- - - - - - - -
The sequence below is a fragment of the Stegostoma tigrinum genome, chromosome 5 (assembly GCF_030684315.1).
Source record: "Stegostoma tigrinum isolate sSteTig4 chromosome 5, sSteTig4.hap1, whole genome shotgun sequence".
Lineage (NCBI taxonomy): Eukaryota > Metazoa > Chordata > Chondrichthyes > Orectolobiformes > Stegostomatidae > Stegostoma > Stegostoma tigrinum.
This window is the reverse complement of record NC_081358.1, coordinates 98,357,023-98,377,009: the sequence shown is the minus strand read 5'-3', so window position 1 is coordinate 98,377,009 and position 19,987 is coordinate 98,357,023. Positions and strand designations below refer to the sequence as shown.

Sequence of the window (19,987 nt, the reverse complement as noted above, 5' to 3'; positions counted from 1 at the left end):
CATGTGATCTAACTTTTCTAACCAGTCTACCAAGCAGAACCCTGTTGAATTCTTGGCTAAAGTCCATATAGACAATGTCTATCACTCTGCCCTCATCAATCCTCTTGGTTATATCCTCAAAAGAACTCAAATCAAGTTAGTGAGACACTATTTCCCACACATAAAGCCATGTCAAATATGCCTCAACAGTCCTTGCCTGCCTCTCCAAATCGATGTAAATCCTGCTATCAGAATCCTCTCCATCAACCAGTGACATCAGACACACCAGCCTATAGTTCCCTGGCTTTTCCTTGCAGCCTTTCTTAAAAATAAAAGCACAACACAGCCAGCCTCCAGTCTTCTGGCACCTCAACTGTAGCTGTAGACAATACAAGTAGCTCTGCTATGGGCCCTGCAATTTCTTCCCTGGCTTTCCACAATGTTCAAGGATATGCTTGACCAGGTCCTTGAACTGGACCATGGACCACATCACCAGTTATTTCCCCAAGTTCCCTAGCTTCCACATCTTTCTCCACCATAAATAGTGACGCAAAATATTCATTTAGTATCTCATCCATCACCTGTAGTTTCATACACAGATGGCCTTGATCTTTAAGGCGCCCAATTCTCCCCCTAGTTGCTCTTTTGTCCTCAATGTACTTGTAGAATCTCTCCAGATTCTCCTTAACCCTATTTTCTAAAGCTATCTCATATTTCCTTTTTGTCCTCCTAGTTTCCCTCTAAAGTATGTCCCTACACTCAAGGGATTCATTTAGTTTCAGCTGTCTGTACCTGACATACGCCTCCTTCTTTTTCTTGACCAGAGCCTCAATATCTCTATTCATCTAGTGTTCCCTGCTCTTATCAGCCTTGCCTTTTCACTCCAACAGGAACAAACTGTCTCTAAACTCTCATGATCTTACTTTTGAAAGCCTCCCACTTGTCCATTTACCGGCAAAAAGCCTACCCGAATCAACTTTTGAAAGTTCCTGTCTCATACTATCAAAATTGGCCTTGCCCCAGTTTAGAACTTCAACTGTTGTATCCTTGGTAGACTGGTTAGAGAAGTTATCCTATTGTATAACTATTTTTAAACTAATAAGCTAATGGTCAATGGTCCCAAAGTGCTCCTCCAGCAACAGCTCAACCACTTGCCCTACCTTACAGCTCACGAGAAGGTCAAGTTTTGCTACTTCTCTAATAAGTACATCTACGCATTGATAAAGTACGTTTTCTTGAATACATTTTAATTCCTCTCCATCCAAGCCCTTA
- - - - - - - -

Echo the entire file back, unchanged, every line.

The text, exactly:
The sequence below is a fragment of the Stegostoma tigrinum genome, chromosome 5 (assembly GCF_030684315.1).
Source record: "Stegostoma tigrinum isolate sSteTig4 chromosome 5, sSteTig4.hap1, whole genome shotgun sequence".
Lineage (NCBI taxonomy): Eukaryota > Metazoa > Chordata > Chondrichthyes > Orectolobiformes > Stegostomatidae > Stegostoma > Stegostoma tigrinum.
This window is the reverse complement of record NC_081358.1, coordinates 98,357,023-98,377,009: the sequence shown is the minus strand read 5'-3', so window position 1 is coordinate 98,377,009 and position 19,987 is coordinate 98,357,023. Positions and strand designations below refer to the sequence as shown.

Sequence of the window (19,987 nt, the reverse complement as noted above, 5' to 3'; positions counted from 1 at the left end):
CATGTGATCTAACTTTTCTAACCAGTCTACCAAGCAGAACCCTGTTGAATTCTTGGCTAAAGTCCATATAGACAATGTCTATCACTCTGCCCTCATCAATCCTCTTGGTTATATCCTCAAAAGAACTCAAATCAAGTTAGTGAGACACTATTTCCCACACATAAAGCCATGTCAAATATGCCTCAACAGTCCTTGCCTGCCTCTCCAAATCGATGTAAATCCTGCTATCAGAATCCTCTCCATCAACCAGTGACATCAGACACACCAGCCTATAGTTCCCTGGCTTTTCCTTGCAGCCTTTCTTAAAAATAAAAGCACAACACAGCCAGCCTCCAGTCTTCTGGCACCTCAACTGTAGCTGTAGACAATACAAGTAGCTCTGCTATGGGCCCTGCAATTTCTTCCCTGGCTTTCCACAATGTTCAAGGATATGCTTGACCAGGTCCTTGAACTGGACCATGGACCACATCACCAGTTATTTCCCCAAGTTCCCTAGCTTCCACATCTTTCTCCACCATAAATAGTGACGCAAAATATTCATTTAGTATCTCATCCATCACCTGTAGTTTCATACACAGATGGCCTTGATCTTTAAGGCGCCCAATTCTCCCCCTAGTTGCTCTTTTGTCCTCAATGTACTTGTAGAATCTCTCCAGATTCTCCTTAACCCTATTTTCTAAAGCTATCTCATATTTCCTTTTTGTCCTCCTAGTTTCCCTCTAAAGTATGTCCCTACACTCAAGGGATTCATTTAGTTTCAGCTGTCTGTACCTGACATACGCCTCCTTCTTTTTCTTGACCAGAGCCTCAATATCTCTATTCATCTAGTGTTCCCTGCTCTTATCAGCCTTGCCTTTTCACTCCAACAGGAACAAACTGTCTCTAAACTCTCATGATCTTACTTTTGAAAGCCTCCCACTTGTCCATTTACCGGCAAAAAGCCTACCCGAATCAACTTTTGAAAGTTCCTGTCTCATACTATCAAAATTGGCCTTGCCCCAGTTTAGAACTTCAACTGTTGTATCCTTGGTAGACTGGTTAGAGAAGTTATCCTATTGTATAACTATTTTTAAACTAATAAGCTAATGGTCAATGGTCCCAAAGTGCTCCTCCAGCAACAGCTCAACCACTTGCCCTACCTTACAGCTCACGAGAAGGTCAAGTTTTGCTACTTCTCTAATAAGTACATCTACGCATTGATAAAGTACGTTTTCTTGAATACATTTTAATTCCTCTCCATCCAAGCCCTTA